by guest blogger John Crowley
This past weekend I was invited to a friend’s family cottage to make my BBQ ribs. I decided to document the steps I take when preparing my signature recipe. Exact details of rib rub and sauce ingredients omitted for reasons of secrecy. I buy only, non seasoned, baby back ribs for this recipe. Baby back ribs have more meat, and is a tender cut. Takes on seasonings very well.
Any good rib recipe starts with a quality dry rub. Over the years I have been experimenting with various spice combinations. This most recent rub, tried for the first time this batch, was a hit and will become my standard going forward. Prepare your dry rub at least a few days before use, to give the spice flavors a chance to work together. Typically I make more dry rub than required for the amount of ribs I have on hand.
A key step in rib preparation is the removal of the membrane. Perhaps not that appealing of a process for most, but it is necessary if you want that “fall of the bone” effect. The trick here is to use a sharp-pointed knife, to first begin the separation of the membrane from the rib. Starting from the narrow end of the rib rack, once you use the knife to give you enough membrane to hold on to with your fingers, you should be able to easily remove the entire membrane with a single pull. This is about a dozen racks of ribs, taking approximately 3 minutes per rack for membrane removal, using the aforementioned process.
I recommend putting the dry rub you will be using for this process in a bowl for easy access, and to eliminate the chance of contaminating your main batch with the raw meat you are handling. Using clean rubber gloves is an important step to follow when applying the dry rub to the ribs. Most rubs, including the one used here, contains a significant amount of hot spices which can penetrate your skin while rubbing into the ribs. Apply dry rub liberally to both sides of the ribs. Since the membrane has been removed from the rib, the rub will penetrate the meat with ease.
Dry rub should be given time to absorb into the meat. Tenting is a good way to speed up the rub absorption process, and protects meat from any house flies that could be buzzing around.
One of the secrets I will share with you, is a significant piece to creating the flavor profile I strive for. I have used other dark ales, but I find Guinness to be more effective, and plus it just sounds good when you tell people that Guinness is used in the marinating process. The alcohol in beer will help the dry rub penetrate the meat on your ribs, giving you a consistent flavor bite after bite.
At this point the dry rub has been working into the rib meat for approximately 2 hours at room temperature. The dry rub pulls the moisture out of the rib, displacing it, adding the rub flavors. The next step is preparing the ribs for marinating with the Guinness. I prefer to use large zip lock bags for this step. Full rib racks are each cut in half to fit in the bag. 2 racks, or 4 half pieces, fit into each zip lock bag.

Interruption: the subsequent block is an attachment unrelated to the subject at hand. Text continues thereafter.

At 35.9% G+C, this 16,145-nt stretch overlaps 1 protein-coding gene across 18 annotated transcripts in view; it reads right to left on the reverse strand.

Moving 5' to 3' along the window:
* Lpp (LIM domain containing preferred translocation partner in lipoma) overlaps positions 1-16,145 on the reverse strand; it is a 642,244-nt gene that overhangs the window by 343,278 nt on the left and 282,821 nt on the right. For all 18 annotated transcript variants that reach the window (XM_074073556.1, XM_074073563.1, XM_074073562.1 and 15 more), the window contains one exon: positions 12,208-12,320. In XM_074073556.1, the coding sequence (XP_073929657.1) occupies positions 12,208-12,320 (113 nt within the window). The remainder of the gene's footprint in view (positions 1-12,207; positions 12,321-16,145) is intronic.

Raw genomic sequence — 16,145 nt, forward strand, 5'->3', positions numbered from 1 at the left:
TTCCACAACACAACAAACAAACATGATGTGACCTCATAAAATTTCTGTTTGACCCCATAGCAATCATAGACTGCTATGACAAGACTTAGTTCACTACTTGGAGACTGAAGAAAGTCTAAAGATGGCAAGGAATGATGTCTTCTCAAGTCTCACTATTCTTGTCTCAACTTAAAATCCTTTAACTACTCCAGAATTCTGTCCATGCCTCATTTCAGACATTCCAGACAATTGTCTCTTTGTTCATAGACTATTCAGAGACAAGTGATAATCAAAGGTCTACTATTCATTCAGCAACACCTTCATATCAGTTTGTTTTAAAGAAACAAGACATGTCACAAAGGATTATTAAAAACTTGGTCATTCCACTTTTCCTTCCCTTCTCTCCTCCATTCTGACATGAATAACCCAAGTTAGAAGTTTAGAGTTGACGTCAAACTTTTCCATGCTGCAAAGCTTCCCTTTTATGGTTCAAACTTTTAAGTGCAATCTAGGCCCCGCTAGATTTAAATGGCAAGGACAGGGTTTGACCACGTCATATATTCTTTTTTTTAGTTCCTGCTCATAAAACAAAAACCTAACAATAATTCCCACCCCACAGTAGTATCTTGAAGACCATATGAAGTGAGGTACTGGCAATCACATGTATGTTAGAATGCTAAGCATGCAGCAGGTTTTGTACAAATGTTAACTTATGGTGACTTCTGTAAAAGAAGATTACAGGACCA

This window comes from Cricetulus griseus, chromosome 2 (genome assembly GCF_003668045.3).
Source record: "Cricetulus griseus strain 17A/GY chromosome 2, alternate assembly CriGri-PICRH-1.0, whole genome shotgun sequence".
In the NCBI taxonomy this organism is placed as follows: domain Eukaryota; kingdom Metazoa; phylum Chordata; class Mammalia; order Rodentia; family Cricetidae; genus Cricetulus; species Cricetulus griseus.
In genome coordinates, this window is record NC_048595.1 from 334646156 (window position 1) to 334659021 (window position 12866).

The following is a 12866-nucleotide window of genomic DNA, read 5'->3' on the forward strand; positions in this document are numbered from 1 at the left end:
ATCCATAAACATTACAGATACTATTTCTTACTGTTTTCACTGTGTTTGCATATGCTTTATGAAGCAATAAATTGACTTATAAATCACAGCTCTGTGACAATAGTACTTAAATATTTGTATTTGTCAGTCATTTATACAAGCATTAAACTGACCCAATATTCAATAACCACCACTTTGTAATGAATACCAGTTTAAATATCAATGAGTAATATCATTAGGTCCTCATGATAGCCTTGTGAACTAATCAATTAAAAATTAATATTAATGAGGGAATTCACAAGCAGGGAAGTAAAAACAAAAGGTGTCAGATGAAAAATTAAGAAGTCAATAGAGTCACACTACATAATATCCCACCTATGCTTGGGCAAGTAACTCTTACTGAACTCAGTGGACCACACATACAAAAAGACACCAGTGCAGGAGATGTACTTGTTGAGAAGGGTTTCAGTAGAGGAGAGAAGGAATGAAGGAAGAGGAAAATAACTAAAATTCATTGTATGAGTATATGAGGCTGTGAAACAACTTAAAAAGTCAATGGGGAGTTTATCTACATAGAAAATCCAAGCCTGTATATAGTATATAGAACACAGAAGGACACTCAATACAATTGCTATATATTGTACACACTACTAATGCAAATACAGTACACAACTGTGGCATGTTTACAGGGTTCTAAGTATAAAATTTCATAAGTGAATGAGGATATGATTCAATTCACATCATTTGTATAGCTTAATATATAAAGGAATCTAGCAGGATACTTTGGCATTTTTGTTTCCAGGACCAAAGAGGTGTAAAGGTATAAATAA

Pour 1 to 1 and a 1/2 cans of Guinness into each bag. Seal each bag tightly, removing as much air as possible, when sealing. I recommend leaving the marinating process overnight in the fridge, giving the Guinness and dry rub a chance to completely soak into the ribs. As good as zip lock bags are, there is still a chance for juices to leak out. I recommend putting the bags in a container before refrigerating overnight to avoid a mess.
So now that the ribs are quietly marinating in the fridge, it is time to make your BBQ sauce, which will be applied in the grilling process later on. BBQ sauces take time to perfect. I have been using the same sauce concept for many years now, tweaking here and there, adding different ingredients to play with the flavor profile. My sauce is a ketchup base….that is all that I am going to share about that. This picture is the sauce with all ingredients, of which there are approximately 15 items. My sauce has a sweet and spicy flavor profile.
Ribs should be flipped during marinating process to ensure the Guinness makes contact with all of the meat. After marinating overnight, the next step is to bake the ribs. I forgot to take pictures of this step (something to do with getting into the beers at this point of the afternoon) but the process is quite simple.
Ribs should be removed from bags and moved to baking pans with raised sides (IE: casserole dish), adding some of the marinade to the dish. Cover the pans tightly with tin foil to provide a steaming effect when baking. Baking time is approximately 2 hours @ 350F.
By the time the baking process is complete, the ribs are nearly cooked 100%. Cooking to completion on the grill is our next step. Rib grilling should be done using an indirect heat method. Here I have 12 pieces, or 6 whole racks, positioned on either side of the grill. Only the center burner, where there are no ribs directly above, should be on at this point. Apply BBQ sauce liberally to all sides of the ribs. Here (above) I have moved the ribs around just to apply the sauce evenly.
Be sure to move ribs back to either side of the grill, avoiding direct contact with heat. Both the rib rub, and rib sauce, have a significant amount of sugar which will burn quickly if left over direct heat. Grilling process takes about 1 hour, with the last 30 minutes of this time used to apply the BBQ sauce. s aromas float around the air, your guests will have a hard time not taking a peek for themselves. And some want to say they “helped”.
Finished product is a beautiful pile of BBQ Baby Back Rib Heaven. This batch earned me a new nickname…Juan Castillo (Spanish for John Rib). I may add chicken to the Norway Bay event next year so that all of my initials are used…J.P.C. – Juan Pollo y Castillo.
I hope this sharing of information inspires you every BBQ season. And no, I am not sharing my rub or sauce recipes.